The Bartlett Development Planning Unit


DPU Working Paper - No. 171

King’s Cross railway lands: A “good argument” for change?

#171. King’s Cross railway lands: A “good argument” for change? Image: Gulzar, 2015

25 November 2014

Author: Dave Brenner

Publication Date: September 2014

ISSN: 1474-3280

Should the future differ dramatically from the past? Should historical patterns of growth be left by the wayside? If so, should it be a single vision which urges us towards the future or a complicated comingling of many? In the view of the theorist Jurgen Habermas, “ideal” stakeholder engagement tends to produce a “best argument” for development. This “argument” may range from the conservative and incremental to the radical and dramatic. For such processes to be “ideal,” however, a series of alternative development paths, or scenarios, must be expounded and debated as rationally as possible.

This working paper sets out to test some of Habermas’ assumptions by analyzing the 20 year planning process surrounding the King’s Cross Railway Lands in central London. This 26 hector site of largely unutilized land represented one of the largest single development opportunities in the modern history of London. To believe in the possibility of a best argument, it is necessary to first make some rough assumptions about rationality, or as this paper argues, rationalities. This raises several questions as to what a “best argument” might consist of and, critically, how values are appraised within development scenarios. In answering these types of questions, light is shed onto stakeholder claims to legitimation.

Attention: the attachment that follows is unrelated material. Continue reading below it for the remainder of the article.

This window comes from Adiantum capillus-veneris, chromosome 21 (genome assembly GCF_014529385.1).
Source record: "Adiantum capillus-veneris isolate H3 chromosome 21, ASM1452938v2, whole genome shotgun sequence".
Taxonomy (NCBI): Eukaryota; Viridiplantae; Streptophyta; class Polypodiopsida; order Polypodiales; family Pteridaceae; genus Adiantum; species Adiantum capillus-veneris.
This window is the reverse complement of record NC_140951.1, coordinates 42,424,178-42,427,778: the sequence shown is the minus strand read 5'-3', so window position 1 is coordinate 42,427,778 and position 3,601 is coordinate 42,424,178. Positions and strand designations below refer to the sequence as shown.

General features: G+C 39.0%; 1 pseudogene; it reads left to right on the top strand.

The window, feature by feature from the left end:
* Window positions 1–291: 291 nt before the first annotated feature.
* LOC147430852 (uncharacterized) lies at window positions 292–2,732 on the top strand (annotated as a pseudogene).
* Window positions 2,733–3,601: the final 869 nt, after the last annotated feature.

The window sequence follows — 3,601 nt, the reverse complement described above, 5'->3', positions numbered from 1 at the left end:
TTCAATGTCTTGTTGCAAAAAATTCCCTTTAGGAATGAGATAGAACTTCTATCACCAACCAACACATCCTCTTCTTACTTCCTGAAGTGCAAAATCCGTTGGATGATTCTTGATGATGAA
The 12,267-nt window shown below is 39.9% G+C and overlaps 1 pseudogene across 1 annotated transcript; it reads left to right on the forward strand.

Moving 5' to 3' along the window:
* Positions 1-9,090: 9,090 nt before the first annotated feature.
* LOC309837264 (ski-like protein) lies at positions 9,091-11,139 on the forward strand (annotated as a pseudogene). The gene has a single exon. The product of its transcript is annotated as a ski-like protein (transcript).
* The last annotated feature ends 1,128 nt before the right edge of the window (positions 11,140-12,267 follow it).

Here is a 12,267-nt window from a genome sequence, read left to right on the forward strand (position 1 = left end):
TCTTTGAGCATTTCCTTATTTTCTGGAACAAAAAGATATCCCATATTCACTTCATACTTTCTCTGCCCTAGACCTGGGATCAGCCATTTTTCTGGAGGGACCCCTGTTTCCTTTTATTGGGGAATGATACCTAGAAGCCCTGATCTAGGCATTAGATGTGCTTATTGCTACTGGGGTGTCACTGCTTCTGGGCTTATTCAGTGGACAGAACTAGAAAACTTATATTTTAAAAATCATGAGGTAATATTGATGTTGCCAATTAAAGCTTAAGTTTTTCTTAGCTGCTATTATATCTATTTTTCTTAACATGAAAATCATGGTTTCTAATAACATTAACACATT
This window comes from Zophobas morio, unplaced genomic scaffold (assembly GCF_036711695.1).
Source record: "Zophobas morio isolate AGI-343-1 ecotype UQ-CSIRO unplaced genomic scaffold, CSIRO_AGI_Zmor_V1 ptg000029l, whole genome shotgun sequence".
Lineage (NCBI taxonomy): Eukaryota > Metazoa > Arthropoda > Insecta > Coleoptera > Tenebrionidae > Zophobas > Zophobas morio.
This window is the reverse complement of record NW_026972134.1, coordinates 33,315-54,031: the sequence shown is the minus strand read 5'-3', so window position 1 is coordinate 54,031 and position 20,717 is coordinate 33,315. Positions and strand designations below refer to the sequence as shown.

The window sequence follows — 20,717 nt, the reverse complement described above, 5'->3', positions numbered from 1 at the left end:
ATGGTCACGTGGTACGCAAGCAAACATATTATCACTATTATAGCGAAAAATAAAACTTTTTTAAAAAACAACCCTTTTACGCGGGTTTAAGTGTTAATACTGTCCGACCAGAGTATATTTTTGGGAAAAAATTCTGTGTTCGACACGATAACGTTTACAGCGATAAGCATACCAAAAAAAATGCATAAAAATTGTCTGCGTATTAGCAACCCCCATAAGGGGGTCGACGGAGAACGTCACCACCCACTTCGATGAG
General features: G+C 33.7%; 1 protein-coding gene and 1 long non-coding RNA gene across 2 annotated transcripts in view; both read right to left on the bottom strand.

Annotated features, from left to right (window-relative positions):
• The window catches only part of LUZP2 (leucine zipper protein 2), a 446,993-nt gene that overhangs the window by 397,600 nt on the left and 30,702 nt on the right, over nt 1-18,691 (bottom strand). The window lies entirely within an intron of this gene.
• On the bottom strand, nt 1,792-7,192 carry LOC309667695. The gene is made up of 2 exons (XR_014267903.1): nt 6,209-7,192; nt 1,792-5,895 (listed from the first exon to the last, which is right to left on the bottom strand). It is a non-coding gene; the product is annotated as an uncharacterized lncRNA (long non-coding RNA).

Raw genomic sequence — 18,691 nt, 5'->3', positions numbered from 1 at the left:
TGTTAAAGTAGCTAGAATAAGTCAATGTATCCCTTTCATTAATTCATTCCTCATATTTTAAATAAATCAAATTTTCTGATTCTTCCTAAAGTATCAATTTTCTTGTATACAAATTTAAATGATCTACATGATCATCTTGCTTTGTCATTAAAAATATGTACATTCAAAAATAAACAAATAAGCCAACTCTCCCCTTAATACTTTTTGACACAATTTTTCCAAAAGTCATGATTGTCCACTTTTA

This working paper begins with an analytic framework for rationality and visioning and then lays out six visions of Kings Cross Railway Lands, all draw from planning documents. With visions in one hand and a theoretical understanding of rationality(ies) in the other, chapters 3 and 4 explore how they relate. Chapter 5, the conclusion, seeks to determine whether Habermas’ assertions and the discussion of rationality(ies) in general are indeed useful as tools to understand planning logic.


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